Thursday, August 19, 2010

CFL Retrofits Hit a Home Run in Home Lighting

Compact fluorescent light (CFLs) bulb technology has now reached a point of significant maturity. Every bulb in the home, from the bulb for the basic lamp in the family room to the vanity lighting around the mirror in the bathroom, that was once the exclusive turf of the standard incandescent now has a CFL retrofit that will save you energy, money, and may even save the environment too. In this article, I will go through the most common household lighting situations and explain the appropriate CFL retrofits in each of them. Lamps are among the most common fixtures in the household so they are a good place to start. Generally there are two shapes of lamps that are most common, the harp lamp and the clamp lamp shade lamp. A lamp with a harp shade features typically features a screw in base and a piece of metal, the harp, which outlines the bulb and secures the shade. I would recommend replacing your incandescent with a twist CFL with a bright light or day light color temperature to get a natural and well diffused light. For lamps with a clamp lamp shade you’ll want to choose an A-shape CFL so the shade can easily clamp with out a problem.

For the bathroom, CFLs are very handy. Vanity strips, the set of light bulbs that often frame mirrors in bathrooms, most often use incandescent globes. There are wide variety of globe CFLs with medium screwbases that can easily replace incandescent globes. A soft white light is generally preferable in this application because the light will naturally be reflected by the bathroom mirror and other reflective bathroom surfaces. Recessed lighting is also common in bathrooms and there are plenty of CFLs to retrofit your incandescent recessed lighting. I would recommend bulge reflector (BR) bulbs for this application. The different sizes that BR CFLs come in guarantee a good fit in your recessed can. Again, soft white light is a good choice in this application but light temperature closer to day light is also sufficient. Throughout the home there are usually numerous mounted ceiling and wall fixtures in the form of track lights, ceiling fixtures, and sconces. For track lighting I would again choose bulge reflectors for a good indoor flood. BR20s through BR40s will be ideal depending on your track lighting fixture; color temperature choice is also flexible in this application and really depends on your taste. For ceiling fixtures I would recommend A-shape or twist bulbs because many ceiling fixtures are originally outfitted with screw in A-shape incandescent bulb and you will want a good fitting bulb. Like track lighting, there is no right color temperature answer in this application, particularly because many ceiling fixtures feature some sort of glass or plastic diffuser that will change the appearance of your light some what. If you can, I would recommend you play around with your color temperature a bit. Ceiling fans also fall within the ceiling fixture category. Your choice of ceiling fan style will change depending upon the fan’s fixture. Usually any bulb from a twist (if an enclosed fixture) or a candelabra or globe (if exposed bulb fixture) will do. Color temperature is flexible with ceiling fans, I happen to like soft white in this application so that is what I could go with to provide an even mellow light. Lastly wall sconces will most likely require a twist or candelabra CFL depending on whether the sconce is enclosed or features an exposed bulb.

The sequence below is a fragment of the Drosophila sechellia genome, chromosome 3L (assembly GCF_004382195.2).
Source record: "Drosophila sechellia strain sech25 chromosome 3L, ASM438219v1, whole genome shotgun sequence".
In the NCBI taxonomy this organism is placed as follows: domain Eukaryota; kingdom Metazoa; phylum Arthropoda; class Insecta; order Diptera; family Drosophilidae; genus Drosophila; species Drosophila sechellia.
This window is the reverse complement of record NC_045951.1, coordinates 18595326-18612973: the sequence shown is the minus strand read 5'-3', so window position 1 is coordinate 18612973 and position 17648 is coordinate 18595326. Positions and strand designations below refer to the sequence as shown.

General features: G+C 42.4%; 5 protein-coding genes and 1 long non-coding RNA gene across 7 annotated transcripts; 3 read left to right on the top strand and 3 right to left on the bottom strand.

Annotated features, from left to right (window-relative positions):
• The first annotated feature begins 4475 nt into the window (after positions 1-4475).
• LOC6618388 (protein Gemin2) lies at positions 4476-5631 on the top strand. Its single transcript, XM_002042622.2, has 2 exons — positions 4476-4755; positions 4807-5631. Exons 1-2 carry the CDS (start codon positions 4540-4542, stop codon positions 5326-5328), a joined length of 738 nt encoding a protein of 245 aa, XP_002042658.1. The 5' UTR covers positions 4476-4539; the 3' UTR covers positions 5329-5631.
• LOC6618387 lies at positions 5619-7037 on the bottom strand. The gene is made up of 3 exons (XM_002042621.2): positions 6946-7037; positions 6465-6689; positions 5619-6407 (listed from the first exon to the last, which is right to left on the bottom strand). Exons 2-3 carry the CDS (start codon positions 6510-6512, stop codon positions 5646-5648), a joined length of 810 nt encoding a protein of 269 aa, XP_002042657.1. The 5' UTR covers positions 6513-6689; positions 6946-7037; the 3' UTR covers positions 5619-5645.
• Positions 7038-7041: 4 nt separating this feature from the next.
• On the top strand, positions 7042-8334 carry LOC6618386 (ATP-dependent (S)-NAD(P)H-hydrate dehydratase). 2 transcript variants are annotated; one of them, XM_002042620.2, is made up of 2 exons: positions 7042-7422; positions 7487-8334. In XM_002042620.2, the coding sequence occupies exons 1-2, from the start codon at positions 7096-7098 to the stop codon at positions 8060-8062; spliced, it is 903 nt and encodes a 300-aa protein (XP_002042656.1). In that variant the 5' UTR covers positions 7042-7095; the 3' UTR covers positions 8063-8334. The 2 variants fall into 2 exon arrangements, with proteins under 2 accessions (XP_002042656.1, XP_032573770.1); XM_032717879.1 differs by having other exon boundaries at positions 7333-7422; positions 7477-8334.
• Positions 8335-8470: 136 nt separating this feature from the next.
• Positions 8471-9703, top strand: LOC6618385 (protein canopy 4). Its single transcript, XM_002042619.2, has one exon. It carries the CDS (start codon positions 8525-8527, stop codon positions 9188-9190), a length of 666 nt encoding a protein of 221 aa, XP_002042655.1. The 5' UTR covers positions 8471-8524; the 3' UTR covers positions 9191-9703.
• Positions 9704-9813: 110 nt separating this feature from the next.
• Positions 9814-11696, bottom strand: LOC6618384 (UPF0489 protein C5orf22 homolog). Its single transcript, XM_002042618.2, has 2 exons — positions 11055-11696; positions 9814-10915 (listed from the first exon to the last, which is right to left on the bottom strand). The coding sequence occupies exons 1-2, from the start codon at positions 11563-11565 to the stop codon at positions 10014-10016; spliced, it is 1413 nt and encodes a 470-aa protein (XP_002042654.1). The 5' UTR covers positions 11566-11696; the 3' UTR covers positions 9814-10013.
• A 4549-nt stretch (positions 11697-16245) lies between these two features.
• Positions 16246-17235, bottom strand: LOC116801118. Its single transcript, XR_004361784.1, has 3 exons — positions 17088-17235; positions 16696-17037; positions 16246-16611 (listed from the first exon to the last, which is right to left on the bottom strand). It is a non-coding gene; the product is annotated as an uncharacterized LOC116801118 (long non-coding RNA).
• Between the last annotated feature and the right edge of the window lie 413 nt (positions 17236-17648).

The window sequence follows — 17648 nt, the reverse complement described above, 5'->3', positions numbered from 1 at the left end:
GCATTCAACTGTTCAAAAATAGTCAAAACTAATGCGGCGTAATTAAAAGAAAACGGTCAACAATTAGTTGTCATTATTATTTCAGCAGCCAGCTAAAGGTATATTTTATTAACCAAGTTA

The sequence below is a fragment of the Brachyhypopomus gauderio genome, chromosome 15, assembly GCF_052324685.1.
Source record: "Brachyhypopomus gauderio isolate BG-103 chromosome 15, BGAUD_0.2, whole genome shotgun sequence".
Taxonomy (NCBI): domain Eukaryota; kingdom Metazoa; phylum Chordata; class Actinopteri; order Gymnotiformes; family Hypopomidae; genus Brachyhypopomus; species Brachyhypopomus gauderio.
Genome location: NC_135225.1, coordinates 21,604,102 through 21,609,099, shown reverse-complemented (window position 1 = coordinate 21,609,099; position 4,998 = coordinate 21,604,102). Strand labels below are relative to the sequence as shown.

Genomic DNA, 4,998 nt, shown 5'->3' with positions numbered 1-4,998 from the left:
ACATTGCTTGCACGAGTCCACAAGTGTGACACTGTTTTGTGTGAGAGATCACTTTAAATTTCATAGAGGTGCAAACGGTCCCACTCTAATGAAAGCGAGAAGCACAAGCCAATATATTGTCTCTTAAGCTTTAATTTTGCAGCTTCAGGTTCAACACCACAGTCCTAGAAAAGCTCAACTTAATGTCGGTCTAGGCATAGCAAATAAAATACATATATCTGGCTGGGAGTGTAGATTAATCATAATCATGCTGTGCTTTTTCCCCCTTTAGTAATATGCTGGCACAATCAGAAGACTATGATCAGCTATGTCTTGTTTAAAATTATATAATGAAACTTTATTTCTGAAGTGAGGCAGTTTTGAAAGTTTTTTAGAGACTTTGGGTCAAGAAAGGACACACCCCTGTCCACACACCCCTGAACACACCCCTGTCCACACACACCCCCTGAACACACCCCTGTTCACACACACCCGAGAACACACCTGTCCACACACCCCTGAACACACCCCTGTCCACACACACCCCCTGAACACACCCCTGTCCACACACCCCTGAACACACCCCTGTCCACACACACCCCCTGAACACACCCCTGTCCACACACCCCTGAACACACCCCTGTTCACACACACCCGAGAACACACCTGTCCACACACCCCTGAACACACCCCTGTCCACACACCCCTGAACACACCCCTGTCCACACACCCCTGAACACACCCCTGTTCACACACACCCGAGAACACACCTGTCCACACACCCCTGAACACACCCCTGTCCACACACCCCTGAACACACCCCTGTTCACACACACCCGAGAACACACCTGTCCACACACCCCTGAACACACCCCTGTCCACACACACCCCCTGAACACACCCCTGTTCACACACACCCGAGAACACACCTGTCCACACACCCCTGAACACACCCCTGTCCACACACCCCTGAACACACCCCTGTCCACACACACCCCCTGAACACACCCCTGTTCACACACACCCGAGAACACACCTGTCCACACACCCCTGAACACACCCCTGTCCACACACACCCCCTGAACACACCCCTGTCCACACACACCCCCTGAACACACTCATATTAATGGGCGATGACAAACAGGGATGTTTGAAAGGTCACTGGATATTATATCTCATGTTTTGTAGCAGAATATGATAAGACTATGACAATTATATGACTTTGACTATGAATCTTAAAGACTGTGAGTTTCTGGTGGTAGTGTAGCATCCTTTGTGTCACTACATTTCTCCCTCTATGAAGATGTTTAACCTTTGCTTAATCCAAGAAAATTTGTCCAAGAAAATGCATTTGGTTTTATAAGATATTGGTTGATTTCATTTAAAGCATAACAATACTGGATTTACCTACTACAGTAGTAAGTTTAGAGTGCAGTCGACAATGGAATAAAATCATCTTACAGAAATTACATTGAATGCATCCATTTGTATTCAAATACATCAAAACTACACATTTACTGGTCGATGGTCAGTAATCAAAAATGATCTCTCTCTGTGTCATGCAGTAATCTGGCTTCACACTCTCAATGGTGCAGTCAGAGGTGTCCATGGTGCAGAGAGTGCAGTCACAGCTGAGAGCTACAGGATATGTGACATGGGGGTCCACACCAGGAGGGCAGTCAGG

Outdoor home lighting can also benefit from CFLs. Use PAR 38 CFLs with a cooler color temperature for outdoor floods and twist, A-shape, or candelabra CFLs for any lantern lighting you may have, any color temperature will do here! Remember that not all CFLs can dim, and many of those that can, cannot dim 100%. BulbAmerica has great deals on all the CFLs mentioned in this article and the best brands too, check us out!

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